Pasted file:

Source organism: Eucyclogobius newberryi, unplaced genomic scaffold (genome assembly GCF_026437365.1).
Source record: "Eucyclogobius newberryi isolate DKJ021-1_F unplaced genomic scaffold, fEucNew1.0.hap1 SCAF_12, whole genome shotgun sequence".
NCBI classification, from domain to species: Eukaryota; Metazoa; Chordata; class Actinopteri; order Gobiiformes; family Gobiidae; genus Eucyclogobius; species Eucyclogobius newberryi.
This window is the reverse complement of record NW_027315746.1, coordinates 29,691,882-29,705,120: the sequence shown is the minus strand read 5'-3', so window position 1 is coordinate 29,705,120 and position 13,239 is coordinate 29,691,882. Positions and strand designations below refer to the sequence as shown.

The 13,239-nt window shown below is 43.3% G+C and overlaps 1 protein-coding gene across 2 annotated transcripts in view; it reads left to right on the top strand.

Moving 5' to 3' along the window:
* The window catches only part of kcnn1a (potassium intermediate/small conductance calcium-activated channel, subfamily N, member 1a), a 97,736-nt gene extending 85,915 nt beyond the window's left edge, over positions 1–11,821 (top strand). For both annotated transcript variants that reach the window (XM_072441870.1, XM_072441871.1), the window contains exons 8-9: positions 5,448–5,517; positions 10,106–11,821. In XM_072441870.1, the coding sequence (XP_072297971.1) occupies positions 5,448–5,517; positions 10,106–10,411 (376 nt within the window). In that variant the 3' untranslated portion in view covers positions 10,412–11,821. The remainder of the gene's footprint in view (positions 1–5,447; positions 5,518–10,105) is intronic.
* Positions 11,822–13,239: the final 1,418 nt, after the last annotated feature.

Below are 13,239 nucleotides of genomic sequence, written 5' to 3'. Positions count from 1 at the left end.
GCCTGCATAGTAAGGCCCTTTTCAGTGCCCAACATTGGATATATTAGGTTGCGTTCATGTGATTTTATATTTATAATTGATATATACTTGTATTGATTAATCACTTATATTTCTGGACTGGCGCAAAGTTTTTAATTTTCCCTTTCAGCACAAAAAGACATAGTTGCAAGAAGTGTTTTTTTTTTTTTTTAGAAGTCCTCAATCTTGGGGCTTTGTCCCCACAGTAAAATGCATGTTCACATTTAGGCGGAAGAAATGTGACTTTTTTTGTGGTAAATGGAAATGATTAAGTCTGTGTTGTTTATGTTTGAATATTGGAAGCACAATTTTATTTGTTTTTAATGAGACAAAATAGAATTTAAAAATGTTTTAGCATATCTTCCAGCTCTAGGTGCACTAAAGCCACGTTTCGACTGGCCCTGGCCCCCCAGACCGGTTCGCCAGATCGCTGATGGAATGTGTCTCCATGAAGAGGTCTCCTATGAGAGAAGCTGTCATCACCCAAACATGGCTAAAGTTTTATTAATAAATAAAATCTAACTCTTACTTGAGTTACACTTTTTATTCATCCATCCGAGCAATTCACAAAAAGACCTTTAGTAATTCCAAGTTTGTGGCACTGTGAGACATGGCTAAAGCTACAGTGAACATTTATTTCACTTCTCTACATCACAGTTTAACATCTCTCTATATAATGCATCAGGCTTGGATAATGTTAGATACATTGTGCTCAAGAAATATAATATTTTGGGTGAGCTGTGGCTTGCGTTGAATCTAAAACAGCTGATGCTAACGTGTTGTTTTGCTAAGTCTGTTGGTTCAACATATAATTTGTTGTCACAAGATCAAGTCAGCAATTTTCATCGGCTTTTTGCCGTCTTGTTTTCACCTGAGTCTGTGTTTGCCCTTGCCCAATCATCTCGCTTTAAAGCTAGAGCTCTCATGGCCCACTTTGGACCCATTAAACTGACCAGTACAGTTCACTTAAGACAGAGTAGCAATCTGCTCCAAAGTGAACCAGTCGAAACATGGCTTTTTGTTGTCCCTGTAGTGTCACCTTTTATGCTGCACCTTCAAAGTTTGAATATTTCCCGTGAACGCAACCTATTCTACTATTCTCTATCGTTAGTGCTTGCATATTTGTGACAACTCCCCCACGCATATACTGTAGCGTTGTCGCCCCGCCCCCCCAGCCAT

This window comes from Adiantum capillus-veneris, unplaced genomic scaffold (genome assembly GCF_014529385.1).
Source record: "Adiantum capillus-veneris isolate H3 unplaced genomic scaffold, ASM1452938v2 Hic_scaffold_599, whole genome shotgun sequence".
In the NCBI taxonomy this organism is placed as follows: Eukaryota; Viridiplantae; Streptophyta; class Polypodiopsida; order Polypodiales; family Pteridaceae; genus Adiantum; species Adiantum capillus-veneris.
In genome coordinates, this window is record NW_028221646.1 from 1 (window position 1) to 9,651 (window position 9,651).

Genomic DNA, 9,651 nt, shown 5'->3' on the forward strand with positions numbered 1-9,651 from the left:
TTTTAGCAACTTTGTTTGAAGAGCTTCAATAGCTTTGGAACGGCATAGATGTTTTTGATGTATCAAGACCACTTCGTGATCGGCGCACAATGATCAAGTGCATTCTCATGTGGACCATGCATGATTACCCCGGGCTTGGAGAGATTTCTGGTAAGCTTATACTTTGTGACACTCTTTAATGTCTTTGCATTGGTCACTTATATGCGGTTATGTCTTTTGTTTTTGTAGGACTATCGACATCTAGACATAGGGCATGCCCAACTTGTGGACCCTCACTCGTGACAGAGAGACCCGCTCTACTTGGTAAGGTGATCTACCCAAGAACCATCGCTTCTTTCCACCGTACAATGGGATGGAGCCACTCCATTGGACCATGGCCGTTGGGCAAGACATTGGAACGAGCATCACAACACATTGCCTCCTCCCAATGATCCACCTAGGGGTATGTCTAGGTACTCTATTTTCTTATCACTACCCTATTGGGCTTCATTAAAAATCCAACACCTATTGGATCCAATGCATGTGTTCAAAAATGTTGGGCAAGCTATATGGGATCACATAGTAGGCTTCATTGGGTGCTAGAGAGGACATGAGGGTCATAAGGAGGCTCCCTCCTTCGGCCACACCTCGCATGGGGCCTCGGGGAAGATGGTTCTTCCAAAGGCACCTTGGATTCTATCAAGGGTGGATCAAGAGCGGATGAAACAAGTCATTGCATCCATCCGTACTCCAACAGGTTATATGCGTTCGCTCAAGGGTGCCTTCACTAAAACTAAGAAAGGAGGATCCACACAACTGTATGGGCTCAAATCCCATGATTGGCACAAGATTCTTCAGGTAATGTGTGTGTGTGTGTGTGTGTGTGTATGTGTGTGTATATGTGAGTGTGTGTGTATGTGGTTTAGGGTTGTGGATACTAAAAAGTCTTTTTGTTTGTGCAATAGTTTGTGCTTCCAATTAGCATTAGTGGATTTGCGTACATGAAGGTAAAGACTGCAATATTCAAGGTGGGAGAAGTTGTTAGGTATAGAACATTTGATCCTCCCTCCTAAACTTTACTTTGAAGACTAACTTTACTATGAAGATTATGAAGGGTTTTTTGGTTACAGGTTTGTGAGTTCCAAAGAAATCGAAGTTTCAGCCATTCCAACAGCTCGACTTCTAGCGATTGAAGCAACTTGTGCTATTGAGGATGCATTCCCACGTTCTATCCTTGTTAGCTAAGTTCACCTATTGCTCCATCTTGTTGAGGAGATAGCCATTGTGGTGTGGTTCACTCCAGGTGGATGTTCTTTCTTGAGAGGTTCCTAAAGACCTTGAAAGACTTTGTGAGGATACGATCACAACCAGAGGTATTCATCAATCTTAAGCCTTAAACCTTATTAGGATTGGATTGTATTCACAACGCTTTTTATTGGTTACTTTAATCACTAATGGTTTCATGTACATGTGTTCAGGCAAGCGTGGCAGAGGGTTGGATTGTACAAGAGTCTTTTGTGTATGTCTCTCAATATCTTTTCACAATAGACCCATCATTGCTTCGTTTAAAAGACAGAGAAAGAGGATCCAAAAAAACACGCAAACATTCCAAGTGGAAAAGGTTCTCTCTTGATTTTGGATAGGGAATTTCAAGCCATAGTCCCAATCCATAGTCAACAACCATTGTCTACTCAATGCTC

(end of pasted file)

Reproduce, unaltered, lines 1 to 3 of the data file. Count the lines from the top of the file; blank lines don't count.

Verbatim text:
Source organism: Eucyclogobius newberryi, unplaced genomic scaffold (genome assembly GCF_026437365.1).
Source record: "Eucyclogobius newberryi isolate DKJ021-1_F unplaced genomic scaffold, fEucNew1.0.hap1 SCAF_12, whole genome shotgun sequence".
NCBI classification, from domain to species: Eukaryota; Metazoa; Chordata; class Actinopteri; order Gobiiformes; family Gobiidae; genus Eucyclogobius; species Eucyclogobius newberryi.